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Patients may have been exposed to bacteria during surgery

According to leaders at Mercy Medical Center in Des Moines, Iowa, approximately 2,600 open-heart patients may have been exposed to a bacterial infection. Those patients had their procedures performed between 2012 and 2015, and they may have been exposed to germs called Nontuberculous Mycobacteria. The bacteria is frequently referred to as MTM, and it is a less potent form of tuberculosis.

While healthy individuals have a relatively easy time overcoming the issue, those who have open-heart surgery have a weaker immune system. The infection usually takes several months or years to develop and is not contagious. It can generally be treated effectively once it is detected in an individual. Signs of a possible infection include redness or pus around an incision made during the surgery as well as lingering fever or night sweats. Doctors first discovered the issue when preparing two patients for follow-up procedures.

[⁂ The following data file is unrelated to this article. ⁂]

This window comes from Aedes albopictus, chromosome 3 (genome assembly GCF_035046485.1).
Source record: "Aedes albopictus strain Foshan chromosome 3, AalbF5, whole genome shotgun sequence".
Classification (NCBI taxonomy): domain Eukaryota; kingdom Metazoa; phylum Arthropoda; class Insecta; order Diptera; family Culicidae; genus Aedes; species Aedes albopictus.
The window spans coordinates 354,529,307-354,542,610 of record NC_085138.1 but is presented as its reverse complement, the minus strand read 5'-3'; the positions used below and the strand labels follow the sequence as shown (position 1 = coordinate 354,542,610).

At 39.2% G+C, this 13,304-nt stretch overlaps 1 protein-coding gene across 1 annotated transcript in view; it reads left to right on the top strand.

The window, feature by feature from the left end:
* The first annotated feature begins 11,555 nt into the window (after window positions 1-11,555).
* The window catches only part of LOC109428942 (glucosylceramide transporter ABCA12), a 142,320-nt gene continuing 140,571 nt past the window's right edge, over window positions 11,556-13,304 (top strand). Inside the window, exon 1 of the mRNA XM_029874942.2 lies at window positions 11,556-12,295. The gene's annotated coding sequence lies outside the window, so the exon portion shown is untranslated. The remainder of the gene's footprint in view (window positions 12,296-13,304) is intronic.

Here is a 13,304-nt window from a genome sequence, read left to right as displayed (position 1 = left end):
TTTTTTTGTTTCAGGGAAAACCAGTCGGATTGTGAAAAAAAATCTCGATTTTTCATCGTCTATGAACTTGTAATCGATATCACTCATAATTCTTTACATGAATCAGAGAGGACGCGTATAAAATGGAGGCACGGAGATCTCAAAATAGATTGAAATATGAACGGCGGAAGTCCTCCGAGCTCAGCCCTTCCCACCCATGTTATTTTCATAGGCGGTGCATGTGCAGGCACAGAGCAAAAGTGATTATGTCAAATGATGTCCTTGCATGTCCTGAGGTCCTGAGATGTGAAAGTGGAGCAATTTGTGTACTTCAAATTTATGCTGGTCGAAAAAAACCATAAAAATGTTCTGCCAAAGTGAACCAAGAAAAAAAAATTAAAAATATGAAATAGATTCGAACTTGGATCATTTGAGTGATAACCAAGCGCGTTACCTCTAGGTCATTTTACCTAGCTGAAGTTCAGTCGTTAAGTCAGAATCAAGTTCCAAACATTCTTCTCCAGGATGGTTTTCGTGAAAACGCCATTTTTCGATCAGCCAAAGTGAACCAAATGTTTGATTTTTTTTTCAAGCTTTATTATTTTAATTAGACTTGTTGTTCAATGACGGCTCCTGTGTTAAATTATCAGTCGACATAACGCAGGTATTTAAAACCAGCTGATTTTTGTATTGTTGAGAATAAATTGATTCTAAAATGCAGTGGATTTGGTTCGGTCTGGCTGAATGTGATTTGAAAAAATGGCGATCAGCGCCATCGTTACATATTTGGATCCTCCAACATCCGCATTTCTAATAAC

It is believed that the bacteria could have spread from a heart-lung machine used to keep the patients alive during the procedure. The hospital has said that the risk of infection is extremely low, but it made the announcement for the sake of transparency. It also said that it had purchased new machines and instituted new procedures in an effort to eliminate the problem from occurring again.

Hospital negligence can be the basis of a medical malpractice lawsuit. In order to be successful, a patient's attorney will have to demonstrate by a preponderance of the evidence that the health care facility failed to exhibit the requisite standard of care and that the patient was harmed as a result.

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